Baseline 2.4GHz Tests
Even though Amped stumbled in our last benchmark, it nails this 2GB transfer, keeping even with the field on the client-to-server half and knocking it out of the park when copying from server to client. Asus comes in a somewhat distant second. Our Netgear R6300 exhibits oddly poky client-to-server performance, but we’ll soon see if this is a problem or only an anomaly.
In this close PerformanceTest race, victory again goes to the Amped RTA15. This was not one of those times where UDP traffic suffered on the device. While it did come in third place out of four on UDP, it still beat the 3x3 R6300 and turned in the highest TCP performance. The RTA15 walked away with the highest combined score in this test. In our minds, this lays to rest any speculation of a possible superiority in 2.4GHz performance in AC1900 over AC1750 in the absence of a 256-QAM-enabled client. The surprising part is that a 2x2 router snubbed three 3x3 routers on this score, and that’s with the Nighthawk boasting about its beam-forming capabilities. Apparently, sometimes power does matter more.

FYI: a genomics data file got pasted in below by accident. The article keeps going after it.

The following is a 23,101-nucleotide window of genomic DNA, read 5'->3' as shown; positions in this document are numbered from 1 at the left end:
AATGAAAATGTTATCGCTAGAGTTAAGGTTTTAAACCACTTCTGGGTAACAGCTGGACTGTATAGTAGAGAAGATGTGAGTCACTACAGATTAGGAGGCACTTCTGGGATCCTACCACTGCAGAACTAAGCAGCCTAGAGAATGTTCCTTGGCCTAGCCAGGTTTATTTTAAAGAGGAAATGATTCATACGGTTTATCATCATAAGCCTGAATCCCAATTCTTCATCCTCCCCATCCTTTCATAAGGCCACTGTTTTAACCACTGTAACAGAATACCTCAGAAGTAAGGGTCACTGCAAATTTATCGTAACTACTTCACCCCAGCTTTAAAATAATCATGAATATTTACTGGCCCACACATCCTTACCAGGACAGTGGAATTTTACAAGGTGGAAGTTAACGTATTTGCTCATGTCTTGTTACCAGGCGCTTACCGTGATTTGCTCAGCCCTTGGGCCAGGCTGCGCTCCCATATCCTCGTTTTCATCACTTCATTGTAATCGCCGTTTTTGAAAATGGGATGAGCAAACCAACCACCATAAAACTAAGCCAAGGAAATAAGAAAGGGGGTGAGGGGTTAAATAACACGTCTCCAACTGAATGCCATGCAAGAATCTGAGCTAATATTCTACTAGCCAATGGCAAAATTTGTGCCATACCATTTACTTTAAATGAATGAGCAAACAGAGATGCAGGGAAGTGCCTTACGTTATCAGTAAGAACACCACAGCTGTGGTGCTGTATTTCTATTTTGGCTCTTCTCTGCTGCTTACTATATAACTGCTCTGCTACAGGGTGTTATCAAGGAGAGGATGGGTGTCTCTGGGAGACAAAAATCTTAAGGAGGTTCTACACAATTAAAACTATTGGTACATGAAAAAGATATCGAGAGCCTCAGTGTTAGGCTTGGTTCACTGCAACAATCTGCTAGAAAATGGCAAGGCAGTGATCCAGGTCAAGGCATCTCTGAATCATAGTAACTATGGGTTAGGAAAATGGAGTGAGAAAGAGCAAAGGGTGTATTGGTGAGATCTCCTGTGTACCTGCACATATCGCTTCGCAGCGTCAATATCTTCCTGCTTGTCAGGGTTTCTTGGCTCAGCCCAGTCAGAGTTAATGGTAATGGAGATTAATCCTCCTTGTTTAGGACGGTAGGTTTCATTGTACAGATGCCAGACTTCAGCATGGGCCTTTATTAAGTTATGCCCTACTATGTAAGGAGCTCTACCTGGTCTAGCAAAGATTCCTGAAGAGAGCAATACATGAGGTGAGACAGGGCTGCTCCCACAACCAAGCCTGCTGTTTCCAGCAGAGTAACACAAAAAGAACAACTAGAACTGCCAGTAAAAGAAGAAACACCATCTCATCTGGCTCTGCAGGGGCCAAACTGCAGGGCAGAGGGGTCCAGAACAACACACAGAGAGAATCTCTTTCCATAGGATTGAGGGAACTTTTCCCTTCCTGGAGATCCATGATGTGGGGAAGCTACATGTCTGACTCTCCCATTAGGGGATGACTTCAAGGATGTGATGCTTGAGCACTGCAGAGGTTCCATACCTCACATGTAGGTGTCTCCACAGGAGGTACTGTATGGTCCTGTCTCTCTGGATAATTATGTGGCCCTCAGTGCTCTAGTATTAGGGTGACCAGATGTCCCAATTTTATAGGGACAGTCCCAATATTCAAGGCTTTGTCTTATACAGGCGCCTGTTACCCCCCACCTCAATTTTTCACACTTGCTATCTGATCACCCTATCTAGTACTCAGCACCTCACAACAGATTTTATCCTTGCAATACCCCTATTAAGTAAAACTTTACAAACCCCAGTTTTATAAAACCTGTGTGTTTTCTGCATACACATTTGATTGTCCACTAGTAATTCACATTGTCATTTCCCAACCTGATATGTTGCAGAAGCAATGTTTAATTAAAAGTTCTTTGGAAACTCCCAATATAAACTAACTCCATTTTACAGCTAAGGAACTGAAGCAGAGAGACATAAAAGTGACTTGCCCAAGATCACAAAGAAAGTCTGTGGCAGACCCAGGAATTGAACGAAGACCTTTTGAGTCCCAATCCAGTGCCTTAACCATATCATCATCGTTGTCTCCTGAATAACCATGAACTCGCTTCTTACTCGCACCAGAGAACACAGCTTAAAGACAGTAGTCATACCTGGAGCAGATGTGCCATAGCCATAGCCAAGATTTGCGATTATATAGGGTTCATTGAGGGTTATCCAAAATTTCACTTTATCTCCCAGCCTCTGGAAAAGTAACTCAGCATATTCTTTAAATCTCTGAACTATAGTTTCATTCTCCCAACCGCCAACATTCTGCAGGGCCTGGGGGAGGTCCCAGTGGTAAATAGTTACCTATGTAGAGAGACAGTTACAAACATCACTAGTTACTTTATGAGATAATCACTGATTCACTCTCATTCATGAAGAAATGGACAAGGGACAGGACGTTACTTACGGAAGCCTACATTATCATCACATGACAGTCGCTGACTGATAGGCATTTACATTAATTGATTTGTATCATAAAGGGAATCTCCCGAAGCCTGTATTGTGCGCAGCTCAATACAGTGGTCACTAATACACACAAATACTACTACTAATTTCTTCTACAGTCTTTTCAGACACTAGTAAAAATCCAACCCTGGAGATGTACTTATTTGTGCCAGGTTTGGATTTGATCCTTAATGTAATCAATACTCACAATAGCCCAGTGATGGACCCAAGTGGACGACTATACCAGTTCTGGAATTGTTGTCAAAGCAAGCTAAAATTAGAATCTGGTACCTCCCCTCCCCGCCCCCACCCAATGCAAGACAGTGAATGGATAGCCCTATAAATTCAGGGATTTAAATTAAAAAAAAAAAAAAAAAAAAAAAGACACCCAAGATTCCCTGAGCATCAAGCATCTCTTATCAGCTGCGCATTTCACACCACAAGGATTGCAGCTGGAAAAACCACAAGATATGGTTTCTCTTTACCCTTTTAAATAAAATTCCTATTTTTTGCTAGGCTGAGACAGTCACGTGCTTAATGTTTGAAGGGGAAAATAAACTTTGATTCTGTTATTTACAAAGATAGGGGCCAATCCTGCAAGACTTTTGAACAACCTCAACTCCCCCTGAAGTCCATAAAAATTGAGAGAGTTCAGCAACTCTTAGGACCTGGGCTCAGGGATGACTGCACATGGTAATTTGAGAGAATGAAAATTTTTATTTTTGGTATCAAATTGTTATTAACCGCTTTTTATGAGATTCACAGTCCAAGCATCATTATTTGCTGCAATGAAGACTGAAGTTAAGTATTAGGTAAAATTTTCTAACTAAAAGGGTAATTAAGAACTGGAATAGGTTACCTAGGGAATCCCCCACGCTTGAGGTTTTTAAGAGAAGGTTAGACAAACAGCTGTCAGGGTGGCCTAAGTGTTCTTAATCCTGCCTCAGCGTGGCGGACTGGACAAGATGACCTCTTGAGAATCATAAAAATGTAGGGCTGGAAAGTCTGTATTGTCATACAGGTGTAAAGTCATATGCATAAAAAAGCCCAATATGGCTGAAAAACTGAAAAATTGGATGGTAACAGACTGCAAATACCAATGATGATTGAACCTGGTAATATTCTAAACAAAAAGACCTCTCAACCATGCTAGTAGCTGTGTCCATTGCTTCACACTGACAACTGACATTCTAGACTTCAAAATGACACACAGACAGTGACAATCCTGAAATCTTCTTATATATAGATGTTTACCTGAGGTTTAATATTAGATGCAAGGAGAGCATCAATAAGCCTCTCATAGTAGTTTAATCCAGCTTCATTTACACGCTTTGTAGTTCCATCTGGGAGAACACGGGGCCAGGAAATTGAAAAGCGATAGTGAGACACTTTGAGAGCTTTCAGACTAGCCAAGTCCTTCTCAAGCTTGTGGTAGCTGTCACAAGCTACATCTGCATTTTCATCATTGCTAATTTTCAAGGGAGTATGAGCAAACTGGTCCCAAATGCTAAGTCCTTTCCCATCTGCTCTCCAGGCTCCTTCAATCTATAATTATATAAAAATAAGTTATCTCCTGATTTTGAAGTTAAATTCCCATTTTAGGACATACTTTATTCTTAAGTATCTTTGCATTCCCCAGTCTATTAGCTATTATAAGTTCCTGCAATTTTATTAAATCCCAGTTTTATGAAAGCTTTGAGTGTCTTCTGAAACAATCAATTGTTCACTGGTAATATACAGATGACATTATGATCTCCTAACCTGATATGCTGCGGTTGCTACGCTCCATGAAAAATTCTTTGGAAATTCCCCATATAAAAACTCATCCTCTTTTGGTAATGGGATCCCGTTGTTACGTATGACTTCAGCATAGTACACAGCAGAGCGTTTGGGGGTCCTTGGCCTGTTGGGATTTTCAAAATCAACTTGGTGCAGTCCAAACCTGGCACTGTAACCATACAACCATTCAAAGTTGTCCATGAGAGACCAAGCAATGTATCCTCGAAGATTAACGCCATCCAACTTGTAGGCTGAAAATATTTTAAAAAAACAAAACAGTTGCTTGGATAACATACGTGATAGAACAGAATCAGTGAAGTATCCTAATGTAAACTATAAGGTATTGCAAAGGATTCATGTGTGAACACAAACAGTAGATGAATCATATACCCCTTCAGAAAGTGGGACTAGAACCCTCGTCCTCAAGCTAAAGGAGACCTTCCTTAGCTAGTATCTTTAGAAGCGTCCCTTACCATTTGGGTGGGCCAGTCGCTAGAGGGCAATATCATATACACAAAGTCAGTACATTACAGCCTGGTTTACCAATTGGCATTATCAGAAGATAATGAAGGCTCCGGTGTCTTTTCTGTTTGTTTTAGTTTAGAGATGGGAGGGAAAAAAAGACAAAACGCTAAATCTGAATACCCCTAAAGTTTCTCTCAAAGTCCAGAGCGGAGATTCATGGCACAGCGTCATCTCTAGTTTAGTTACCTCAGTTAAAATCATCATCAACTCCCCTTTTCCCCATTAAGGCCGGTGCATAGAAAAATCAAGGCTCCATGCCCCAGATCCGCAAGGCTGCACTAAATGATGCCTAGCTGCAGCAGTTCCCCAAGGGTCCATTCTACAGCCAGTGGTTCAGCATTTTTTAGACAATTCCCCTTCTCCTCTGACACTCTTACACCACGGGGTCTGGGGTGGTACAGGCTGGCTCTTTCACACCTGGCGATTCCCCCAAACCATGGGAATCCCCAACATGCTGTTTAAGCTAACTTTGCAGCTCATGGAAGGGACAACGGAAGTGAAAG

Once again, Amped hits it out of the park. Its 2.4GHz TCP performance in IxChariot reveals a decent throughput floor, but sustained transfer rates run so close to the peak that the average score is nearly 50% greater than its peers. Meanwhile, the R6300 limps along at less than half of the average rate of Asus and the Nighthawk, with a bottom speed that’s downright atrocious in same-room conditions.
Amped surrenders its clear lead when we switch to UDP traffic, but it still squeaks past the Nighthawk, largely on the strength of its markedly faster lowest throughput rate. The R6300 again turns in a pitiful showing on its bottom data rate, although its top rate is largely in line and enough to make its average tolerable (although still last). The message we take away from this chart is that average 2.4GHz UDP performance is fairly even across all four routers, a condition we see echoed in the PerformanceTest results.